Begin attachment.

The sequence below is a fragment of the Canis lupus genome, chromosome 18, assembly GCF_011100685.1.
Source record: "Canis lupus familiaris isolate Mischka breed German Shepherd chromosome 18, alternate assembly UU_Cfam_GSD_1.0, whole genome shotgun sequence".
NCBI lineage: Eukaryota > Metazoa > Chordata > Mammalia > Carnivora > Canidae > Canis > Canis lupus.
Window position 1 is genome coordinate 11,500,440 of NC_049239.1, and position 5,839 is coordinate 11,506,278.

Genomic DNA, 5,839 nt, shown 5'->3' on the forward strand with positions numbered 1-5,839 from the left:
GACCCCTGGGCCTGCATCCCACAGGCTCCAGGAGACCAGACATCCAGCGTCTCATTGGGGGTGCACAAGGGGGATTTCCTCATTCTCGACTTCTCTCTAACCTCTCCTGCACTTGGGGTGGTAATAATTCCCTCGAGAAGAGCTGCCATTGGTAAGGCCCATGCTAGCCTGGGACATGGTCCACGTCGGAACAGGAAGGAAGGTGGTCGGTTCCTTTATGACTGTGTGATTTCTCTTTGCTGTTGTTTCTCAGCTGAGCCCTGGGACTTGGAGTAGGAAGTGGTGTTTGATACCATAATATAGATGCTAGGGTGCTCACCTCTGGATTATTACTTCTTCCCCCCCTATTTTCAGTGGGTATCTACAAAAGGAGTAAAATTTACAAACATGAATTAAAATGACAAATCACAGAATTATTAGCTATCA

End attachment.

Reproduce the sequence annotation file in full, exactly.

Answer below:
The sequence below is a fragment of the Canis lupus genome, chromosome 18, assembly GCF_011100685.1.
Source record: "Canis lupus familiaris isolate Mischka breed German Shepherd chromosome 18, alternate assembly UU_Cfam_GSD_1.0, whole genome shotgun sequence".
NCBI lineage: Eukaryota > Metazoa > Chordata > Mammalia > Carnivora > Canidae > Canis > Canis lupus.
Window position 1 is genome coordinate 11,500,440 of NC_049239.1, and position 5,839 is coordinate 11,506,278.

Genomic DNA, 5,839 nt, shown 5'->3' on the forward strand with positions numbered 1-5,839 from the left:
GACCCCTGGGCCTGCATCCCACAGGCTCCAGGAGACCAGACATCCAGCGTCTCATTGGGGGTGCACAAGGGGGATTTCCTCATTCTCGACTTCTCTCTAACCTCTCCTGCACTTGGGGTGGTAATAATTCCCTCGAGAAGAGCTGCCATTGGTAAGGCCCATGCTAGCCTGGGACATGGTCCACGTCGGAACAGGAAGGAAGGTGGTCGGTTCCTTTATGACTGTGTGATTTCTCTTTGCTGTTGTTTCTCAGCTGAGCCCTGGGACTTGGAGTAGGAAGTGGTGTTTGATACCATAATATAGATGCTAGGGTGCTCACCTCTGGATTATTACTTCTTCCCCCCCTATTTTCAGTGGGTATCTACAAAAGGAGTAAAATTTACAAACATGAATTAAAATGACAAATCACAGAATTATTAGCTATCA